VLC removed from Apple apps store

VLC, the open source media player that can play almost any codecs, has been removed from the Apple apps store and this would directly affect the iPhone 4 and iPad users.

Apple decided to pull out the VLC application in the face of a lawsuit, from one of VLC’s original developers, Rémi Denis-Courmont.

The copyright infringement
The application is free for downloading, but is protected by GNU General Public License (GPL), under which it is offered.

Stressing on the crux of the issue, Brett Smith of the Free Software Federation said, “The GPL gives Apple permission to distribute this software through the App Store. All they would have to do is follow the license’s conditions to help keep the software free; instead, Apple has decided that they prefer to impose Digital Restrictions Management (DRM) and proprietary legal terms on all programs in the App Store.”

Apple’s DRM practices breaches the limits applied within the language of GPL. Thus, Denis Courmont had no other options but to file the lawsuit. He had filed the lawsuit on Oct. 26, last year. Subsequently, Apple removed the application on Jan. 7, this year.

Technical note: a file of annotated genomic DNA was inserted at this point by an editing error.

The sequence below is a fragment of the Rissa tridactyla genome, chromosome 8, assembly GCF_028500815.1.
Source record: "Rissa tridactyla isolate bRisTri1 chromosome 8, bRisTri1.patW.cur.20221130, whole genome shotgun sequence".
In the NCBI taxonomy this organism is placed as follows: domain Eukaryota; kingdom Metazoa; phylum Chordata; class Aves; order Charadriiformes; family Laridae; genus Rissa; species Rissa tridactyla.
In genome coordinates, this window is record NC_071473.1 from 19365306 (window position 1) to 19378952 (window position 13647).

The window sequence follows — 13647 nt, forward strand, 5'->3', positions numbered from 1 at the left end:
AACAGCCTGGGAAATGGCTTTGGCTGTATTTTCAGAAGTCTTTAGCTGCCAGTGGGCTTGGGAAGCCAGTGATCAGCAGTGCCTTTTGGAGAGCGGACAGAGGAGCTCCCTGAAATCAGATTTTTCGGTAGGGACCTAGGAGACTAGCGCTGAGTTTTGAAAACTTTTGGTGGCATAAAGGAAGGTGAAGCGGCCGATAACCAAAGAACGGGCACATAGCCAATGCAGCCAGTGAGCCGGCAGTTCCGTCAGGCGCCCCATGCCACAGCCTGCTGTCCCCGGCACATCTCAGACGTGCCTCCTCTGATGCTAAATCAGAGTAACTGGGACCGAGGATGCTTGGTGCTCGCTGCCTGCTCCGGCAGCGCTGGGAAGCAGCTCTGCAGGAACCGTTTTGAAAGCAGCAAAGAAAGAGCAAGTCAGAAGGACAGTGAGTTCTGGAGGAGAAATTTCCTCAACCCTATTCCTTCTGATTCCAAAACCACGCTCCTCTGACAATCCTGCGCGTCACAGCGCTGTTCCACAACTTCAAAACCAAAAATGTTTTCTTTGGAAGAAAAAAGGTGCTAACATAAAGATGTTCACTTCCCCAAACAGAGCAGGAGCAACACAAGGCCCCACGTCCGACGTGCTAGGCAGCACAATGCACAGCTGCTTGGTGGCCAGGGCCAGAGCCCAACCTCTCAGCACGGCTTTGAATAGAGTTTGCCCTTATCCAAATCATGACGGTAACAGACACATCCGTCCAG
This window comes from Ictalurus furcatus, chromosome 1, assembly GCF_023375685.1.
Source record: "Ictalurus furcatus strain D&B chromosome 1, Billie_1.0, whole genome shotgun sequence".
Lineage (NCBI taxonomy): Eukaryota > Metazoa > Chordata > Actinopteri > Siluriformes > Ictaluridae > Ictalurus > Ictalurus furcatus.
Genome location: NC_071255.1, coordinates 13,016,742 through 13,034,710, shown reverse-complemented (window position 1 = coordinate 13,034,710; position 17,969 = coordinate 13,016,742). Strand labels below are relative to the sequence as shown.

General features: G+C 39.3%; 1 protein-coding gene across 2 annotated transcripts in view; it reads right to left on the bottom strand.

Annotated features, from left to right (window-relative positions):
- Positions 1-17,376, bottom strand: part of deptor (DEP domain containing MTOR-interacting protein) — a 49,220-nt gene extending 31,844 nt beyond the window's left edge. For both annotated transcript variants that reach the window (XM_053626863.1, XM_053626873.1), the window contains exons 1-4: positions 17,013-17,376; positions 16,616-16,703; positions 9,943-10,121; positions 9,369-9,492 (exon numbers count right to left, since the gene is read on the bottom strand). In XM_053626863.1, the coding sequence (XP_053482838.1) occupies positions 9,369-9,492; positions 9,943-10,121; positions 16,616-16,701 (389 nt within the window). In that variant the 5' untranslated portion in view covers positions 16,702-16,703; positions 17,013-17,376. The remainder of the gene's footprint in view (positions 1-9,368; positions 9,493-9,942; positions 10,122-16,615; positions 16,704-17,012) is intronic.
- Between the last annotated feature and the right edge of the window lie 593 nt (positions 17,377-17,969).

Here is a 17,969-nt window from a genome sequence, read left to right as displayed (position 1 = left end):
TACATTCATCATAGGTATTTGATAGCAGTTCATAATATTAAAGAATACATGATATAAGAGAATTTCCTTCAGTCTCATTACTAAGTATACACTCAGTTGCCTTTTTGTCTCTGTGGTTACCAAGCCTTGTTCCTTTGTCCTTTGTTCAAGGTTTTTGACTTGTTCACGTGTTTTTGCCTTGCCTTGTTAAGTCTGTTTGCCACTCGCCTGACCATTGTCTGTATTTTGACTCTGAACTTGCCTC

Stressing on the sour mood that has followed the fiasco, Courmont said, “Thus the incompatibility between the GNU General Public License and the AppStore terms of use is resolved – the hard way.”

“This end should not have come to a surprise to anyone, given the precedents,” he added.

Open-source triumph
Some analysts observed the incident as a victory, for the unhindered progress of the Open-source software movement. The ability of the open-source software developers for the propagation of their software, bound by whatever license they wish, is indeed a boost for the movement.

Users affected
Whatever be the end results of the legal tussle, it’s always the common user of the Apple apps store who stands at the receiving end.

Stressing this aspect of the end-result, a representative for TorrentFreaks’ Enigmax said, “The net result is that a perfectly good product, a free product wrapped in DRM that serves no practical use in this case, is no longer available to the masses.

 

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